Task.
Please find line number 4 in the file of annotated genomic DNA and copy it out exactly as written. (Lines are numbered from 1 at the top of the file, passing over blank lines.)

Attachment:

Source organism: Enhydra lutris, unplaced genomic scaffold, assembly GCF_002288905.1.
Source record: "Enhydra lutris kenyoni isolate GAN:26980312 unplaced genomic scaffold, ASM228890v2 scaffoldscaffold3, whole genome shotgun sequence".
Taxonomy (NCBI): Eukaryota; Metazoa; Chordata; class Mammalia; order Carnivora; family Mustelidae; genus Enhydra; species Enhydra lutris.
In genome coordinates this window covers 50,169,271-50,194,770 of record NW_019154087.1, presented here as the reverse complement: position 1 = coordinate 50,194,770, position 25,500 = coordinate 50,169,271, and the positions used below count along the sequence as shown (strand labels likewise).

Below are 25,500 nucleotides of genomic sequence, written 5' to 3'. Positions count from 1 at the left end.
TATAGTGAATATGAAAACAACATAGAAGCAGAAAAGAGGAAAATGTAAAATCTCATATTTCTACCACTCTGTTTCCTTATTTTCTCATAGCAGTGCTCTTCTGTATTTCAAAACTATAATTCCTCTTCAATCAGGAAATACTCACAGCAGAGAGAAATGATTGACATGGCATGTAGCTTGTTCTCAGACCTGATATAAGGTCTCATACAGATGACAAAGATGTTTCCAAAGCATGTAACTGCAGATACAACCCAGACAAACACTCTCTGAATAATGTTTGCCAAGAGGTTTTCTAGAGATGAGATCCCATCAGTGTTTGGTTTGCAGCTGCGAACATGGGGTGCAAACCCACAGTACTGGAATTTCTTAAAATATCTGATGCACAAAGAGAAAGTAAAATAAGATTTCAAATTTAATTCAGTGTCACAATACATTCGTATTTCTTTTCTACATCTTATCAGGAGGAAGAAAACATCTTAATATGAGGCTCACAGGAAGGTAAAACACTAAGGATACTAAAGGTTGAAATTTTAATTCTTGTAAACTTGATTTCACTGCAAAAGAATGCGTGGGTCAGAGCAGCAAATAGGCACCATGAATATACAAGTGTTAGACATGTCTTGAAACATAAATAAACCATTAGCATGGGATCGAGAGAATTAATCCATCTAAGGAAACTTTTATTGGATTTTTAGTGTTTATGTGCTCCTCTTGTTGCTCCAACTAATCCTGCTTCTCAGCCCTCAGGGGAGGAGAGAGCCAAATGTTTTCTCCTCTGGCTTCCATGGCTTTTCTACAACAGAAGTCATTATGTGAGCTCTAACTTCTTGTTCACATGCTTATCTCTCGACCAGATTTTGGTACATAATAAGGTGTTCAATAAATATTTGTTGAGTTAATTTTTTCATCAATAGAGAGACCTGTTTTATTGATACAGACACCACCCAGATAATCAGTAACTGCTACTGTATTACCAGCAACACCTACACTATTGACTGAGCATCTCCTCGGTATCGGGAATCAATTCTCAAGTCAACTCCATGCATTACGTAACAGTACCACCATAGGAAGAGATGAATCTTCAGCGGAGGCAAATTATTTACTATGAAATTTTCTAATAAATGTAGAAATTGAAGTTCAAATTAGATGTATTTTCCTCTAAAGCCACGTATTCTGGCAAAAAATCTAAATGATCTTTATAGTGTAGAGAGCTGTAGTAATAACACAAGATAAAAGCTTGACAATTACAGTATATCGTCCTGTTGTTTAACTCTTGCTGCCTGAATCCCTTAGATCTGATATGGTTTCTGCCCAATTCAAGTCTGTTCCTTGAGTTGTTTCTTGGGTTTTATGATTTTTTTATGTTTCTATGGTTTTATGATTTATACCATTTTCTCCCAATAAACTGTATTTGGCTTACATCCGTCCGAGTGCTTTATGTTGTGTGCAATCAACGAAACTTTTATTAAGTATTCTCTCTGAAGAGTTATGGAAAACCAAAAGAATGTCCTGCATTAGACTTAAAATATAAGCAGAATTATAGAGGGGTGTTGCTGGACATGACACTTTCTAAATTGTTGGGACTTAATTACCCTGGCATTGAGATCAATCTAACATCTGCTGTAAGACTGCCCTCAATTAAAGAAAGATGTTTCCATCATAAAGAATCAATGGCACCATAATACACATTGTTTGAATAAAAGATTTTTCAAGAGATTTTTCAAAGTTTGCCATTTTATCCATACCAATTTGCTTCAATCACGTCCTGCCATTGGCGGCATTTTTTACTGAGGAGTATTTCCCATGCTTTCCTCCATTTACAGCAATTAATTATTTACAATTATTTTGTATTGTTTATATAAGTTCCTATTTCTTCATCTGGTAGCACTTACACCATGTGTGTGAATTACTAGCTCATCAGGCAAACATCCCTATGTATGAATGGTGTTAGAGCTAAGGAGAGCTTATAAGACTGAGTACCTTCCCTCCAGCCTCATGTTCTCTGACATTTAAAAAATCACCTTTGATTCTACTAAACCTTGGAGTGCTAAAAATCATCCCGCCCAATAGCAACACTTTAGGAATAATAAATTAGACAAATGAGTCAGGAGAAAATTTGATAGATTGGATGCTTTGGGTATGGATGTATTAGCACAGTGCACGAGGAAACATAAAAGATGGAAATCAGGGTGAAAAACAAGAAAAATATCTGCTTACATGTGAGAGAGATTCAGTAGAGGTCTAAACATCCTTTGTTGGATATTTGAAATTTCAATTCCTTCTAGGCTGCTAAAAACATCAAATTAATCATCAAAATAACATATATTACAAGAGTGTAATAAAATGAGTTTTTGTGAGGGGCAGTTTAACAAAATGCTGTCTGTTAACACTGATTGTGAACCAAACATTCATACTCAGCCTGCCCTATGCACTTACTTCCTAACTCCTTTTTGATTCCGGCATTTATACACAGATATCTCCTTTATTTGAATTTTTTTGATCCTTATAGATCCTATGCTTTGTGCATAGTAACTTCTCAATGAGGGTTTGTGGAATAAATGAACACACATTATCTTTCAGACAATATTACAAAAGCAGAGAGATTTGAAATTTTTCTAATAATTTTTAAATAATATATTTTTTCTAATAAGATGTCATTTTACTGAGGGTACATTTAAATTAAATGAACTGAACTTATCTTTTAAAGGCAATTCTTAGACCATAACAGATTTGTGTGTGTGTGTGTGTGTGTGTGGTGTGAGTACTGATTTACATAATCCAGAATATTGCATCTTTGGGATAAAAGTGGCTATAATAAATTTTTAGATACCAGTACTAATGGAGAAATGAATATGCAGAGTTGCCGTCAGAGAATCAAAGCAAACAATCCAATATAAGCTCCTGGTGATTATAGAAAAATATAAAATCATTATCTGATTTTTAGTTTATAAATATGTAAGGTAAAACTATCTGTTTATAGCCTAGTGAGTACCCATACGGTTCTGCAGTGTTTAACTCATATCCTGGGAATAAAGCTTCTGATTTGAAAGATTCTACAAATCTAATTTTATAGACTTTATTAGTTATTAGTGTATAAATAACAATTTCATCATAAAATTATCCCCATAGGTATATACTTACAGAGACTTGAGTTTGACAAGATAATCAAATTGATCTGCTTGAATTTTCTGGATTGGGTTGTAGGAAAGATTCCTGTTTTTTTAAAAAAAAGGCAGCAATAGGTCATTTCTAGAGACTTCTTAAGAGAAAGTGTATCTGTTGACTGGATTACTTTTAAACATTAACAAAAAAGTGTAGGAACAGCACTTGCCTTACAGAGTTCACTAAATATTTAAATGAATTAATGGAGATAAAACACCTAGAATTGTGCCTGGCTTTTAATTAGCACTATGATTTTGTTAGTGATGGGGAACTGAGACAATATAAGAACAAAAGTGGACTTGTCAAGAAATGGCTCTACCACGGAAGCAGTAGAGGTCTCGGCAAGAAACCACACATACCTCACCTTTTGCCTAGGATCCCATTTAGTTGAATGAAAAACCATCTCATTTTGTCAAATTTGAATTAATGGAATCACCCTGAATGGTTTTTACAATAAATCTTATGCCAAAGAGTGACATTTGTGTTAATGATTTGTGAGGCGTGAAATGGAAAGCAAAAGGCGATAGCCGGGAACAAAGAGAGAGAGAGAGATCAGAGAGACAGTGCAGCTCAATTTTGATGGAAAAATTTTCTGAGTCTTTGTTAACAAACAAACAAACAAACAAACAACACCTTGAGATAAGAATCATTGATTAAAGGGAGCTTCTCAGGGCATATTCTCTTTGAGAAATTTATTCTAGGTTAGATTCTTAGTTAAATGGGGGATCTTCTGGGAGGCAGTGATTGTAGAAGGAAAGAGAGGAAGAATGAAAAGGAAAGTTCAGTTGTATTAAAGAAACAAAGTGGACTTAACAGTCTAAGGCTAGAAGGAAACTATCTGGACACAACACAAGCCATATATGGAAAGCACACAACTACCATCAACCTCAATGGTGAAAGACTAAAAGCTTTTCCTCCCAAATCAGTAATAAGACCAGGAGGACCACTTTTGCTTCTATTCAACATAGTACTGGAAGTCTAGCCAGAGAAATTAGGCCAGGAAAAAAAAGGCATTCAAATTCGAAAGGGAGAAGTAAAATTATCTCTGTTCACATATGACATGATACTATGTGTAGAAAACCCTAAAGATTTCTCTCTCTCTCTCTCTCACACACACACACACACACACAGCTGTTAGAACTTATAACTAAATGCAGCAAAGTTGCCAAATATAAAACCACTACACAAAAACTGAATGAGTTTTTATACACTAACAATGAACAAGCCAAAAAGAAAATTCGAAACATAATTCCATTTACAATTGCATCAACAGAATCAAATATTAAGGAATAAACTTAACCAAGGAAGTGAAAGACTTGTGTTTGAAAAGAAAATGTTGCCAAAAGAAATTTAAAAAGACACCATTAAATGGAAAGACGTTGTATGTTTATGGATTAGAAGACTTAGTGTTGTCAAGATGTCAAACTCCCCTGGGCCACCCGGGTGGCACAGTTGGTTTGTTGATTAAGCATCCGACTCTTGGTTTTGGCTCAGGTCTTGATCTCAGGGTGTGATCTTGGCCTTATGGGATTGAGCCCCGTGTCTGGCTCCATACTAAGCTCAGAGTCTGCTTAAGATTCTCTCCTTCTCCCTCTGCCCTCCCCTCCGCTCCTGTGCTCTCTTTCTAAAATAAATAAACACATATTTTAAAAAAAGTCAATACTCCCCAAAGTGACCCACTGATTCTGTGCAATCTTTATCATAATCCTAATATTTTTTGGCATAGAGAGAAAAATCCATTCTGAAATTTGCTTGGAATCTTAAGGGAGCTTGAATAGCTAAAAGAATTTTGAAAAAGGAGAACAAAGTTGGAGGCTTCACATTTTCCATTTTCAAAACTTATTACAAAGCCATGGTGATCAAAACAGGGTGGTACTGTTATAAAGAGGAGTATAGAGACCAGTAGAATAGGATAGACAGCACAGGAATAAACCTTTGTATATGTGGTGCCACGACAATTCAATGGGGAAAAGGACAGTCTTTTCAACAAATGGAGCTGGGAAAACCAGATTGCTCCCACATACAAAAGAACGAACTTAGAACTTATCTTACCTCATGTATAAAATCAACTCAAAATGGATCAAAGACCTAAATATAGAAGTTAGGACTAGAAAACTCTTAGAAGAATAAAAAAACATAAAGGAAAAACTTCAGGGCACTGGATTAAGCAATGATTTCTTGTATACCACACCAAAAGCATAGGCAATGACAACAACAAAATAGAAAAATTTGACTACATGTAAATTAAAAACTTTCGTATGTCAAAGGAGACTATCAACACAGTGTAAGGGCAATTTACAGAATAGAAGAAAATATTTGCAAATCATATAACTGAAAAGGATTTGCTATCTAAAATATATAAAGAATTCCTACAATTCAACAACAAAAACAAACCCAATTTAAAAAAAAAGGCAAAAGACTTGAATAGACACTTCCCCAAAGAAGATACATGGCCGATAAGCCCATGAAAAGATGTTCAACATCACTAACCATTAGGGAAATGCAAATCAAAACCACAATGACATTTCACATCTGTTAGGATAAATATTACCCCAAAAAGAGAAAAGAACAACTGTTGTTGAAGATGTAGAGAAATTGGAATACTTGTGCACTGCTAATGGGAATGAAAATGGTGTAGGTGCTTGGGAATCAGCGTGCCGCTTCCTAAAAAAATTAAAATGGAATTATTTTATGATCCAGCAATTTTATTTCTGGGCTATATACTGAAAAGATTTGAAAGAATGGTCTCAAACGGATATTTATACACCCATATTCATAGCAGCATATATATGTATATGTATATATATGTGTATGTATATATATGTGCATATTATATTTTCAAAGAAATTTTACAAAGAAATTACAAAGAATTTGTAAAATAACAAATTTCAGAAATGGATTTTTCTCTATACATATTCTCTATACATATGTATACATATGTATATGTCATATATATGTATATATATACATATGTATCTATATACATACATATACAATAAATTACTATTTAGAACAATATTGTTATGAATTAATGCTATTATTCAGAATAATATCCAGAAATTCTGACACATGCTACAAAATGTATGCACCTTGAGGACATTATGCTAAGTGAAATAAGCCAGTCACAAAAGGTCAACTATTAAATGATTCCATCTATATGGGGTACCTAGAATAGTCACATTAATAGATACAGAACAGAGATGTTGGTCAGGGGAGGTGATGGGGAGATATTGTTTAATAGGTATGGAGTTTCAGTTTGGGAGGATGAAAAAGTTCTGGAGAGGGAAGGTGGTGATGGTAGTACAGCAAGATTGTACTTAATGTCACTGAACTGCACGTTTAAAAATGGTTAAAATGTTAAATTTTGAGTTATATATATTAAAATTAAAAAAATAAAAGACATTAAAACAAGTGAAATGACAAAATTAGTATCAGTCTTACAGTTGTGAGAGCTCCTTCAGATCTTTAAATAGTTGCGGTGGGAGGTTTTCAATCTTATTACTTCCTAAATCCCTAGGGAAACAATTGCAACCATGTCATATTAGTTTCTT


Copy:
In genome coordinates this window covers 50,169,271-50,194,770 of record NW_019154087.1, presented here as the reverse complement: position 1 = coordinate 50,194,770, position 25,500 = coordinate 50,169,271, and the positions used below count along the sequence as shown (strand labels likewise).